The geometry of search movements of insects in plant canopies

Jérôme Casas, Martin Aluja
1997 Behavioral Ecology  
The aim of this study was to provide a framework, for describing and understanding the geometry of movement of insects foraging within complex plant canopies where the insect is exposed to varying stimuli. We used the apple maggot fly, Rhagolttis pomontUa (Walsh) (Diptera: Tephritidae), foraging in apple trees devoid of fruit as our model system. The framework provides the null hypothesis required for inferring the influence of external stimuli, such as fruit color and odor, on the paths of
more » ... ging flies. We mapped trees into cells, released preconditioned flies in caged trees, and recorded their behavior and location. Flies moved mainly to the nearest neighbor cells, but displacement within a wide range of distances was observed. The model closest to observations is a random walk with a position-dependent bias in the vertical component of movement. Four other models were built, spanning a range of simplifications in the rules determining the vertical component of movement We used the concept of avoidance of self-crossing in a searching path for defining efficiency of movement Flies were quite efficient at visiting almost as many different cells as possible. Comparisons of assumptions and predictions of the five models revealed that this efficiency is due to the small number of steps, the location of the starting cell, and a strong tendency to move upward in its vicinity. We discuss the selection pressures on movement rules: pressure from predators may explain the short hops, while the sensory ecology of fruit finding and the avoidance of sites already visited by other flies or by the same fly may explain the position-dependent upward bias. Strong similarities between the rules for die vertical component of movement of one simplified model and the observations lead us to believe that canopy architecture influences insect movement not only by defining the set of locations that the insect can visit using predefined rules for movement but also by defining die rules of movement Kty words: apple fruit fly, canopy, foraging behavior, fruit fly, movement, plant architecture, RhagoUHs pomontUa, searching efficiency, search theory. (Behav Ecol 8:37-45 (1997)] I nsects typically search for food, hosts, or sexual partners in geometrically complex environments. Examples include the flight of insects within structurally variable pheromone plumes (Baker, 1989; David, 1986; Elkinton et aL, 1987; Murlis and Jones, 1981), the movement of foraging coccinellids and parasitoids on plants (Ayal, 1987; Brodeur and McNeil, 1991; Casas, 1991; Frazer and McGregor, 1994; Hoffmann, 1990), and die movement of darkling beetles in semiarid grasslands (Johnson et al ., 1992) . Nevertheless, modeling insect movement has mainly been restricted to continuous homogeneous environments (Kareiva, 1990). The reasons for assuming a homogeneous environment when modeling and analyzing insect movement have their origins in two decisive advantages. First, a body of analytical solutions can be relied on, mainly centered around the simple diffusion equation. The issues addressed by Okubo (1980) .provide a good representative example of this approach. Second, insect movement can also be studied without paying attention to the fine structure of the environment This practice rests on the lesuicuve assumption of deterministic homogeneous geometry of the texture of the medium at die microscale. Its corollary is that die large-scale results of diffusionary processes are virtually independent of die fine texture of die medium (Skellam, 1979:67-68). Incorporation of even mild disorder in die environment can lead to unexpected results about die dispersion of moving particles, such as a nonlinear increase of the mean-square displacement with time, which constitutes a severe violation of die basic laws of die diffusion equation. Only a few ecological studies do justice to heterogeneity in J. Cuas is now at IRBI-CNRS UPRES A 6035. Avenue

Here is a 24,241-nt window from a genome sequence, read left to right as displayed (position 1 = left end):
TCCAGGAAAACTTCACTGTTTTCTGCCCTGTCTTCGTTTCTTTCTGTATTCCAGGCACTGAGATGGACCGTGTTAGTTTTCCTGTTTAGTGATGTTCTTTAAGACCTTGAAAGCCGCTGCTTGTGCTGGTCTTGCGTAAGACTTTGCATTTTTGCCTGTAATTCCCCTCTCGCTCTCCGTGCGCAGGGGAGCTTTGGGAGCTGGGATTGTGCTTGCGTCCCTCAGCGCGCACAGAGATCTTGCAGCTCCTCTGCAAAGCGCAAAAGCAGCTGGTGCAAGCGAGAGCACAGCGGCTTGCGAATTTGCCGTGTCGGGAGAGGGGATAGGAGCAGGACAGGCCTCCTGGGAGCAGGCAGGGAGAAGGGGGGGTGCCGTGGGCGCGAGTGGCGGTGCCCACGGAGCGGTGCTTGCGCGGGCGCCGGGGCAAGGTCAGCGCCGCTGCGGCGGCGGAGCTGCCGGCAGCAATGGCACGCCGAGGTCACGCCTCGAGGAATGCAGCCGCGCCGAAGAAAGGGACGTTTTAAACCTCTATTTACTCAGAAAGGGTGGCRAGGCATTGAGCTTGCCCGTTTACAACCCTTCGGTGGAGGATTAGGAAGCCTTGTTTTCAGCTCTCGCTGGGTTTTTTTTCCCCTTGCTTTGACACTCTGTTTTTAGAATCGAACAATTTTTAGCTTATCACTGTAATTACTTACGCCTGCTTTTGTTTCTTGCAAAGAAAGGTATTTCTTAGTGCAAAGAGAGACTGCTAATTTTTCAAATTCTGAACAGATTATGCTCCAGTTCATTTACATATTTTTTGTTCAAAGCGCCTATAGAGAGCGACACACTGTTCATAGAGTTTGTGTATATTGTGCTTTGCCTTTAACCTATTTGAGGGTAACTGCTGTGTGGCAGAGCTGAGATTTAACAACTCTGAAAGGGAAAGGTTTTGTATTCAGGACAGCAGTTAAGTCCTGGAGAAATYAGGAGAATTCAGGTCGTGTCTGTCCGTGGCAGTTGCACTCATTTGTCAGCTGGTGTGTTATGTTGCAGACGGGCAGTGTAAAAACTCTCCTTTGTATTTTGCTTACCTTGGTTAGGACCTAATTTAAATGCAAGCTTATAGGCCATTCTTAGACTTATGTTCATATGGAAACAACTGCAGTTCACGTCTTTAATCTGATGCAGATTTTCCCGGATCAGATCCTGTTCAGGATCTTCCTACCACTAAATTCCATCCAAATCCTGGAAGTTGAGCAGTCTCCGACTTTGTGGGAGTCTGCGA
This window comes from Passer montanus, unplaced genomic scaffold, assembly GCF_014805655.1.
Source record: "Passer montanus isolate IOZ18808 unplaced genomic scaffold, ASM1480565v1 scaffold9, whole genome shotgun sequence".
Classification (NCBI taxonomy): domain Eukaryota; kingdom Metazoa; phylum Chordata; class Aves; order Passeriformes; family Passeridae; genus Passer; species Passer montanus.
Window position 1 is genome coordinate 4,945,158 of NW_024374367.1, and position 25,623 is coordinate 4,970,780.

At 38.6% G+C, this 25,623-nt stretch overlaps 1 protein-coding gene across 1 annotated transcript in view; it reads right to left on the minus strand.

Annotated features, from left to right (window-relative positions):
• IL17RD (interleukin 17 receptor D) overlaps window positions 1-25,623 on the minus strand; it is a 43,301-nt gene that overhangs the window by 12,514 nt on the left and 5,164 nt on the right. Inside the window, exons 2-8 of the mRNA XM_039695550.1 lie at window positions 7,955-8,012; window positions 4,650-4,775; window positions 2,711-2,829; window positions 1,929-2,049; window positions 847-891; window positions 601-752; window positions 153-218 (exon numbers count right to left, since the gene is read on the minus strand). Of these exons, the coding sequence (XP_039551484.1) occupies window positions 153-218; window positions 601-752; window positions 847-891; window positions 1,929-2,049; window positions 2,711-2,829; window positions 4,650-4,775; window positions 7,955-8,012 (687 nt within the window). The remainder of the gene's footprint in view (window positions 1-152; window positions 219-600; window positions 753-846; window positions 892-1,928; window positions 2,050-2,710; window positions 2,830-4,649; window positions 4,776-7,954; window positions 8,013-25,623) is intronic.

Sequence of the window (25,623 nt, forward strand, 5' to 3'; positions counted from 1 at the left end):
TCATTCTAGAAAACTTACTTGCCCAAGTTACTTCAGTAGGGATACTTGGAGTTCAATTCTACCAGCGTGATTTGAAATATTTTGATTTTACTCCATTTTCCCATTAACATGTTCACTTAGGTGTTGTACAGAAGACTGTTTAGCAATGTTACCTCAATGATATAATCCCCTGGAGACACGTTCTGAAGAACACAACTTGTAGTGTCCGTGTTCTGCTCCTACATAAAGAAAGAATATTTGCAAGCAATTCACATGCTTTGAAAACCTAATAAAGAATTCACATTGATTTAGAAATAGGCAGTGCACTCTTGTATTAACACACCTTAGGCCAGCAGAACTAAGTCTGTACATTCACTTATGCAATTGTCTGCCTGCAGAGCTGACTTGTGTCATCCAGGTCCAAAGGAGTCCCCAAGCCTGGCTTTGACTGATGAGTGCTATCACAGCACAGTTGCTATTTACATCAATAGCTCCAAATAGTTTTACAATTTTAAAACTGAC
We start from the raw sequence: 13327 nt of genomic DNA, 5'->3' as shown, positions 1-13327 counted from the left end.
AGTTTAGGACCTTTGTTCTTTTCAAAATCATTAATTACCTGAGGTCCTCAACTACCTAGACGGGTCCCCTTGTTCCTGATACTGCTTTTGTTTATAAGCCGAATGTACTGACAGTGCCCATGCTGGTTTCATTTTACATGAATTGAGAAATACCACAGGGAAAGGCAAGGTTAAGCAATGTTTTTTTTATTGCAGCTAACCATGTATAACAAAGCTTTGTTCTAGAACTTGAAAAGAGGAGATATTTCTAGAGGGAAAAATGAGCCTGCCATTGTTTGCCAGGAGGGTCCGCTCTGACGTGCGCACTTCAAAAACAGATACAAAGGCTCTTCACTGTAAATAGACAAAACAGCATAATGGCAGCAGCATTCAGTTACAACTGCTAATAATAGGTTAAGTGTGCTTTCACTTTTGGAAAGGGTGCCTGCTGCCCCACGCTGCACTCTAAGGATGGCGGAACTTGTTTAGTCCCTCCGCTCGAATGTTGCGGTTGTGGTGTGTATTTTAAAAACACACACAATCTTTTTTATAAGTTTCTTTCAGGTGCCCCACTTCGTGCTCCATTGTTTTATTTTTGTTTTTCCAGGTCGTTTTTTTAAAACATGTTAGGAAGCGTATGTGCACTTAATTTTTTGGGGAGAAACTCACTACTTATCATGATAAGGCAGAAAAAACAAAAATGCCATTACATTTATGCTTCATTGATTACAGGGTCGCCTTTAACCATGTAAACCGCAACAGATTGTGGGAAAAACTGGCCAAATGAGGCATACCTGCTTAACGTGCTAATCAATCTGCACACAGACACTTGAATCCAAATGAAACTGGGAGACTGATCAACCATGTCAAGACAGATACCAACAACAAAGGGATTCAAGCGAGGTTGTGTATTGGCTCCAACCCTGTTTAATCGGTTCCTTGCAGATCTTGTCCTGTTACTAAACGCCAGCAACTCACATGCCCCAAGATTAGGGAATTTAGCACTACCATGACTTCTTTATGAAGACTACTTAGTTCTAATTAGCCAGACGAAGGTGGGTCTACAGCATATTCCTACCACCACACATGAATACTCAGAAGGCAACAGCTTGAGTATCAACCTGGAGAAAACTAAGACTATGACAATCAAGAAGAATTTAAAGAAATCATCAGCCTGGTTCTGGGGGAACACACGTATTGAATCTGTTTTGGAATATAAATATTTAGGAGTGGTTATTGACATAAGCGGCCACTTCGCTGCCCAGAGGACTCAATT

doi:10.1093/beheco/8.1.37 fatcat:m2yltfesmfafjj227dihstyvdm